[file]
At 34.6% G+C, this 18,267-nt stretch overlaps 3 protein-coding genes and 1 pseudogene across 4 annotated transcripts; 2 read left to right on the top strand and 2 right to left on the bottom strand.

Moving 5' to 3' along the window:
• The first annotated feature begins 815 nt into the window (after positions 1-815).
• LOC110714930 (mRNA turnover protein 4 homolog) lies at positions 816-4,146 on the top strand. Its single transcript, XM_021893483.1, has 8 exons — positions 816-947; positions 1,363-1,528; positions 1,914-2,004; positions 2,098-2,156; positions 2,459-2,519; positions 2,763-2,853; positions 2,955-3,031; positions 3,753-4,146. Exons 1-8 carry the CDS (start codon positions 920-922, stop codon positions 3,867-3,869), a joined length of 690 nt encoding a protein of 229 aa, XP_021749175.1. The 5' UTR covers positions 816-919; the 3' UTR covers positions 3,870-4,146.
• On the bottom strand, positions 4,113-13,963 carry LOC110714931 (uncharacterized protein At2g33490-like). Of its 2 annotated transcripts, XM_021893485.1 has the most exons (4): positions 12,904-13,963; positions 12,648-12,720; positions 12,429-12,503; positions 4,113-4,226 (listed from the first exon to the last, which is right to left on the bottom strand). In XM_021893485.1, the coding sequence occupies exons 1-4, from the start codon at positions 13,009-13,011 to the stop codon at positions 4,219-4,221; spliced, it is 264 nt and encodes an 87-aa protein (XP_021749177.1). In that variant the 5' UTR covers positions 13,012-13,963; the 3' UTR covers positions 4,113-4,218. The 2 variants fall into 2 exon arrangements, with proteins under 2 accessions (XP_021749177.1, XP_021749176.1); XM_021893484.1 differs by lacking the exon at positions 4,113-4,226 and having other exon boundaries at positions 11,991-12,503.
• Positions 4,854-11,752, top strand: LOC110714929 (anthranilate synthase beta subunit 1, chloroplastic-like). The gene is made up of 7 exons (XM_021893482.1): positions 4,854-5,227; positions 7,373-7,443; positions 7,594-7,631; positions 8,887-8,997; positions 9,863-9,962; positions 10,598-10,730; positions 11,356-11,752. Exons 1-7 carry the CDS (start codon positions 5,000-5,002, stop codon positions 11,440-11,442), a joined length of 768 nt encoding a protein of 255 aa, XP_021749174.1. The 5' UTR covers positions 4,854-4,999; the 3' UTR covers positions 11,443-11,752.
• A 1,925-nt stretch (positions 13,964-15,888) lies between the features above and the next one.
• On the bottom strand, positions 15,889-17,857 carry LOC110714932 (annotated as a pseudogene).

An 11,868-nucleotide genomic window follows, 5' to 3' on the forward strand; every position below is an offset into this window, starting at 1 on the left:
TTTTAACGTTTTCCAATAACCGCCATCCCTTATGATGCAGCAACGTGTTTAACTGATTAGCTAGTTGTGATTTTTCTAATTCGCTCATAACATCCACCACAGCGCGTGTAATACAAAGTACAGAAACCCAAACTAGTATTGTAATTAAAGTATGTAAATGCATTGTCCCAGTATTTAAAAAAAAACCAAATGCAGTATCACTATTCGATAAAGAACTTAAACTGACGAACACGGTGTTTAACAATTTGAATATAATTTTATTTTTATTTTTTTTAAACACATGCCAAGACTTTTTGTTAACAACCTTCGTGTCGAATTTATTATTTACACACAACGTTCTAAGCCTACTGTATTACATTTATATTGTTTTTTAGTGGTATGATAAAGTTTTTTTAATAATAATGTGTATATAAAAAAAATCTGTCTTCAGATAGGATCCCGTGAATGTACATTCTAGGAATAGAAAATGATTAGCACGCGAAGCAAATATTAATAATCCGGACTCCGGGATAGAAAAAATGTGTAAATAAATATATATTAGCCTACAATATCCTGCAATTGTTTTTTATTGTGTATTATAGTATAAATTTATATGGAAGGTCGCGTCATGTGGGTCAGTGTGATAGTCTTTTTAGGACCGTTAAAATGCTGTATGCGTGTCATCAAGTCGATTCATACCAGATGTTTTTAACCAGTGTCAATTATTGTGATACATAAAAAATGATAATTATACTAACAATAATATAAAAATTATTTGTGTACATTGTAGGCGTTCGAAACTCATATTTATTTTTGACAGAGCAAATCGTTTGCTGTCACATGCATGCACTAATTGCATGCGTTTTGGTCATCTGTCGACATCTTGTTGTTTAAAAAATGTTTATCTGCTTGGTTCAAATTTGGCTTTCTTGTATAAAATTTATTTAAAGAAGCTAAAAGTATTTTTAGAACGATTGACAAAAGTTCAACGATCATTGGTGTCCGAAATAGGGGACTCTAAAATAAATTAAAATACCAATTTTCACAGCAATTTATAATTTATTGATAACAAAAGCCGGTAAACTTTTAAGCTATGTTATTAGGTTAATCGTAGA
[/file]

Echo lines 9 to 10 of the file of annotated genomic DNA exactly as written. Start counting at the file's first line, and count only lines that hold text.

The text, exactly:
An 11,868-nucleotide genomic window follows, 5' to 3' on the forward strand; every position below is an offset into this window, starting at 1 on the left:
TTTTAACGTTTTCCAATAACCGCCATCCCTTATGATGCAGCAACGTGTTTAACTGATTAGCTAGTTGTGATTTTTCTAATTCGCTCATAACATCCACCACAGCGCGTGTAATACAAAGTACAGAAACCCAAACTAGTATTGTAATTAAAGTATGTAAATGCATTGTCCCAGTATTTAAAAAAAAACCAAATGCAGTATCACTATTCGATAAAGAACTTAAACTGACGAACACGGTGTTTAACAATTTGAATATAATTTTATTTTTATTTTTTTTAAACACATGCCAAGACTTTTTGTTAACAACCTTCGTGTCGAATTTATTATTTACACACAACGTTCTAAGCCTACTGTATTACATTTATATTGTTTTTTAGTGGTATGATAAAGTTTTTTTAATAATAATGTGTATATAAAAAAAATCTGTCTTCAGATAGGATCCCGTGAATGTACATTCTAGGAATAGAAAATGATTAGCACGCGAAGCAAATATTAATAATCCGGACTCCGGGATAGAAAAAATGTGTAAATAAATATATATTAGCCTACAATATCCTGCAATTGTTTTTTATTGTGTATTATAGTATAAATTTATATGGAAGGTCGCGTCATGTGGGTCAGTGTGATAGTCTTTTTAGGACCGTTAAAATGCTGTATGCGTGTCATCAAGTCGATTCATACCAGATGTTTTTAACCAGTGTCAATTATTGTGATACATAAAAAATGATAATTATACTAACAATAATATAAAAATTATTTGTGTACATTGTAGGCGTTCGAAACTCATATTTATTTTTGACAGAGCAAATCGTTTGCTGTCACATGCATGCACTAATTGCATGCGTTTTGGTCATCTGTCGACATCTTGTTGTTTAAAAAATGTTTATCTGCTTGGTTCAAATTTGGCTTTCTTGTATAAAATTTATTTAAAGAAGCTAAAAGTATTTTTAGAACGATTGACAAAAGTTCAACGATCATTGGTGTCCGAAATAGGGGACTCTAAAATAAATTAAAATACCAATTTTCACAGCAATTTATAATTTATTGATAACAAAAGCCGGTAAACTTTTAAGCTATGTTATTAGGTTAATCGTAGA